Another large portion of liberalism re-invented itself in the second half of the 20th century, this time as a movement (tied in with a prevailing philosophy of the world) known as postmodernism. Lesslie Newbigin and John Shelby Spong are among its best-known leaders and most prolific authors. If modernism struggles to know the truth, searching for the historical Jesus between the lines of the Bible, postmodernism endeavours to analyze why every such attempt is fundamentally flawed. Truth cannot be known, according to this view, partly because it is constantly changing (nothing is absolutely and ultimately true), and partly, too, because it is culturally determined (our understanding of anything is, at best, based on a very limited number of ideas that we have at any given time; someone else, operating out of a different set of ideas, will arrive at very different conclusions). So, nothing can really be known for sure, nor is anything that is believed even more likely to be true than anything else.


The common denominator in all these schools of thought, and what unites them despite their apparent diversity, is the denial that truth can be stated objectively, that it may be set forth propositionally, and that it is so expressed, therefore, in the Bible. If the liberal is absolutely sure of anything it is that there are no absolute truths, except of course for this one absolute truth that there are no absolute truths! Such a view is intended to rule out the God who is described in the Westminster Shorter Catechism as “infinite, eternal, and unchangeable, in his being, wisdom, power, holiness, justice, goodness, and truth.”


Regrettably, the trend continues. Those who have itching ears are not satisfied with finding and pursuing “old paths”, but, like the ancient Athenians, are anxious for hearing and telling “some new thing.” The latest chapter in the storybook of liberalism is called contextualization, and this, as all the evidence shows, is the liberalism that we will have to do battle with in our generation. Contextualization is a term that was coined by Lesslie Newbigin in 1972, and it refers to the practice of adapting the message of the Bible generally, and the gospel specifically, to culture. In reality, this is something that goes back much earlier than 1972, and yet what has been happening over the last forty years is particularly worthy of careful attention.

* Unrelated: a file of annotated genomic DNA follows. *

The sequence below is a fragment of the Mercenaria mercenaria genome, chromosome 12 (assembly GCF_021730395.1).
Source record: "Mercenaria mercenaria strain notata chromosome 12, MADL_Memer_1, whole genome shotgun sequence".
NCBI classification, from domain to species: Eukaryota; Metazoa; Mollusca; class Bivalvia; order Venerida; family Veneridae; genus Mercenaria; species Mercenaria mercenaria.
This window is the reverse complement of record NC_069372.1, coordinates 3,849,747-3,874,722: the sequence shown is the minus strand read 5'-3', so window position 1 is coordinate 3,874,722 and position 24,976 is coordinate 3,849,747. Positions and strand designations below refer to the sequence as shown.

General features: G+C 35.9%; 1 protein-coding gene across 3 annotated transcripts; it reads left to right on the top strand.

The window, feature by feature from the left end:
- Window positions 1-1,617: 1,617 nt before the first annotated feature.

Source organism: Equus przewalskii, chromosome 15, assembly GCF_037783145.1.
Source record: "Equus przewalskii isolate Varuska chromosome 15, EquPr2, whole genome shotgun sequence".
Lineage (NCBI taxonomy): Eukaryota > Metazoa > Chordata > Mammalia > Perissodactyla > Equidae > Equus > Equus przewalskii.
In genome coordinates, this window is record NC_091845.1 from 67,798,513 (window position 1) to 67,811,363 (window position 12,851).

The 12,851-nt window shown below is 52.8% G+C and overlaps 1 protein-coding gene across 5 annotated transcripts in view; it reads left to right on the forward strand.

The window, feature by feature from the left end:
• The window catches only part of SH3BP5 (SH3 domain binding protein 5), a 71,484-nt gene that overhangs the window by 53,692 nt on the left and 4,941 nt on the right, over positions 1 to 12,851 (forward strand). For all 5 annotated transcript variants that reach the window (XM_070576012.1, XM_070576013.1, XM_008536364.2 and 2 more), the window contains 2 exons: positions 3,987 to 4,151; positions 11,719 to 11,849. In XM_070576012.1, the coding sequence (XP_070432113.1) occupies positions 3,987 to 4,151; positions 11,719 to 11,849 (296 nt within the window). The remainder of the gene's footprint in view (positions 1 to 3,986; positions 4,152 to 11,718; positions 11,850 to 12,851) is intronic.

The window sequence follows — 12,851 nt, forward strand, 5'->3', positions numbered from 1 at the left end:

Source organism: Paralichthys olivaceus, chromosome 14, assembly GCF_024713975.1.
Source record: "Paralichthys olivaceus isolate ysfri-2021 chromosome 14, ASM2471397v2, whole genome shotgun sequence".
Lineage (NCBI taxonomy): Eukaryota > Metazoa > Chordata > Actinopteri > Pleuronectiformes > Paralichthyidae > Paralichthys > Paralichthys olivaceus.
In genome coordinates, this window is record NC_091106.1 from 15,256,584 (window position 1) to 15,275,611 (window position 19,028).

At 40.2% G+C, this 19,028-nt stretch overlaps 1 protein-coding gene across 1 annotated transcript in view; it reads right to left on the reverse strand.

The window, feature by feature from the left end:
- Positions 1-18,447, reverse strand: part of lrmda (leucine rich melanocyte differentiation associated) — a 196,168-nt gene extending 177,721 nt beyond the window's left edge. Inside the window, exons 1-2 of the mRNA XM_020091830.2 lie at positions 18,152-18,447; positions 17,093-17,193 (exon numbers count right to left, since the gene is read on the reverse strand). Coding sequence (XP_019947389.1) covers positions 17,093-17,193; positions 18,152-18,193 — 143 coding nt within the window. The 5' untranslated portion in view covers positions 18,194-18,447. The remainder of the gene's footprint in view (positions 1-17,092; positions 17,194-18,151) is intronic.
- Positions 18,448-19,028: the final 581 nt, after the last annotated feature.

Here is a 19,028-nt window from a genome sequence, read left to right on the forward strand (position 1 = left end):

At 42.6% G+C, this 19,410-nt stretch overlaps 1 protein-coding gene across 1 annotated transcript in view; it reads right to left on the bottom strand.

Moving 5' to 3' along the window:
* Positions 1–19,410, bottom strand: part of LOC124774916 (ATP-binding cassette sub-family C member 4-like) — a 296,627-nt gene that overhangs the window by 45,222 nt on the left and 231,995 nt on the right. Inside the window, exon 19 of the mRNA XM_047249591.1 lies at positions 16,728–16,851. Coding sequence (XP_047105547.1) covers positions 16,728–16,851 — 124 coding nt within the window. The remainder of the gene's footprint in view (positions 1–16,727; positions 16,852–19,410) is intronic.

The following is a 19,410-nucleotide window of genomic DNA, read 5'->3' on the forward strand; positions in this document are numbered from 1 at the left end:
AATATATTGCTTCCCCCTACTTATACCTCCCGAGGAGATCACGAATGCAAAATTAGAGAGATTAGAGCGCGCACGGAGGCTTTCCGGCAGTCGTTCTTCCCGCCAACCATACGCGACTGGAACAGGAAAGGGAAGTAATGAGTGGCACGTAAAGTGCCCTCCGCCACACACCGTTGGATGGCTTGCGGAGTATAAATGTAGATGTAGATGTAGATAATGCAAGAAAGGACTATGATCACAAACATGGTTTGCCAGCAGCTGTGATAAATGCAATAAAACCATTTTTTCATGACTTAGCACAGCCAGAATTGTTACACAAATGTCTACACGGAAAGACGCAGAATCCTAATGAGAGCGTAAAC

The 21st Century


So far in the first half of the 21st century, and arising largely out of Newbigin’s postmodernist writings, contextualization (the driving force behind the Missional Movement) has been deployed on two main fronts. The first is to be seen in the emergent churches, as they are called, which front in broad brush compares to the radical and bold manoeuvring of classic liberalism some 150 years ago; the second is to be seen in the somewhat more conservative evangelical churches, which front bears greater resemblance than one would immediately suspect to the subtle approach of neo-orthodoxy some years later.


Quite a bit has been written on the subject of contextualization, either defining or defending it, but much of that is rather unhelpful because it is not always well understood. I have written on it myself (see article, What is Contextualization?), so I will not go into any detail here, except to say that contextualization is one of the main tools of today’s liberals to convey their message and to use the Bible against itself.


For instance, contextualization is often the vehicle for blatant eisegesis, the art of manipulating a text of scripture in order to impose one’s own ideas upon it, ideas which are not only different from, but diametrically opposed to, what the text actually says. These ideas, however, are represented as coming from the Bible, and are purported to be what the Bible does in fact teach. This is what makes it so dangerous, and a gullible, biblically-illiterate generation such as ours if often only too willing to believe it. This takes us from “leaving out” and “watering down” to a shameless and deliberate corruption of the biblical text itself. This has long been practised by the cults, particularly, but most recently we find it in the writings of advocates in mainline churches for homosexuality, a relatively new wing which has been added to theological liberalism.